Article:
Contributors. Acknowledgments. Preface. Section I: Cardiac Arrest and Airway Obstruction. Cardiac arrest. Choking and laryngospasm. Section II: Abnormal Vital Signs. Fever. Hypertension. Hypotension and orthostasis. Tachycardia. Bradycardia. Section III: Respiratory Distress. Dyspnea. Wheezing. Sleep apnea. Section IV: Pain Symptoms. Chest pain. Abdominal pain. Low back pain. Pain in extremities. Section V: Neurological Symptoms. The unresponsive psychiatric patient. Falls. Head trauma. Headache. Syncope. Seizures. Extrapyramidal syndromes related to neuroleptics. Section VI: Gastrointestinal Abnormalities. Dysphagia. Heartburn. Nausea and vomiting. Diarrhea. Constipation. Gastrointestinal bleeding. Abnormal liver function. Section VII: Signs of Common Infections. Red eye. Sore throat, earache, and upper respiratory infections. Dysuria and pyuria. Cough. Section VIII: Skin and Soft Tissue Abnormalities. Dermatological disorders. Edema. Section IX: Hematological Abnormalities. Neutropenia. Thrombocytopenia. Anemia. Section X: Renal and Electrolyte Abnormalities. Azotemia. Hematuria. Hyponatremia. Hypernatremia and polyuric states. Hypokalemia. Hyperkalemia. Urinary tract obstruction. Section XI: Endocrine and Metabolic Abnormalities. Diabetes mellitus. Hyperlipidemia. Thyroid abnormalities. Hypercalcemia. Obesity. Section XII: Electrocardiographic Abnormalities. ST segment and T wave abnormalities. Arrhythmias. Prolonged Q-Tc interval. Section XIII: Acute Changes in Mental Status. Agitation. Delirium. Section XIV: The Approach to the Patient With Multiple Medical Problems. Risk assessment prior to electroconvulsive therapy. Patients with multiple problems. Index.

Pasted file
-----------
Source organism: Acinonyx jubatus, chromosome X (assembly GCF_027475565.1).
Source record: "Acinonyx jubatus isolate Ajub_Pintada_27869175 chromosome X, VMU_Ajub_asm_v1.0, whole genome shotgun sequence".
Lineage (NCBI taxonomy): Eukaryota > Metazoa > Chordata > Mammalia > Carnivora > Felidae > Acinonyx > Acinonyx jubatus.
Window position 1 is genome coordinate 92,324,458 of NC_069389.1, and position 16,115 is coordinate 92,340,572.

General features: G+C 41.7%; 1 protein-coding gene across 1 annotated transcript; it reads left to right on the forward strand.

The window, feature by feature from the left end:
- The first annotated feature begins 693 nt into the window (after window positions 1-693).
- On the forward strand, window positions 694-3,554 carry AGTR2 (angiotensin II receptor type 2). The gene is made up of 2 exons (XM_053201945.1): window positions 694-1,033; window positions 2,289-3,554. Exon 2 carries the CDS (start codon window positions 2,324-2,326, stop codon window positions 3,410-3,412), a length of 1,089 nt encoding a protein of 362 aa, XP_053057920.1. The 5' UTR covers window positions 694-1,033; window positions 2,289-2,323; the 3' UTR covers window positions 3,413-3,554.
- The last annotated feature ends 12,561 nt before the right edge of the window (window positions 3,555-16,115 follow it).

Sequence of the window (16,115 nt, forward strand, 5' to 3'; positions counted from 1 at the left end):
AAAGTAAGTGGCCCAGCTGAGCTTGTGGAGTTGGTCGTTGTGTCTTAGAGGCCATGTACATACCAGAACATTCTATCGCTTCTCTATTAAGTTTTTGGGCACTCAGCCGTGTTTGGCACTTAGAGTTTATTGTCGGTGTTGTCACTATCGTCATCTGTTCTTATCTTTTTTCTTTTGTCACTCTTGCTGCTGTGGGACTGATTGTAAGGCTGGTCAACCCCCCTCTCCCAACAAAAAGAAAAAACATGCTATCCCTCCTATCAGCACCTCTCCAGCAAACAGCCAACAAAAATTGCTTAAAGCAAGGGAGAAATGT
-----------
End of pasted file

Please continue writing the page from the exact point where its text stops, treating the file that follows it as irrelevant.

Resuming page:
American Psychiatric Publishing

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  • Posted November 29, 2009

    more from this reviewer

    Peter Manu is a junk scientist

    Manu is a notoriously unscientific "scientist". See his work on "functional somatic syndromes" in which he includes ME (aka CFS) which is a somatic disease and does not have "medically unexplained" symptoms. I wouldn't trust anything he's edited or written.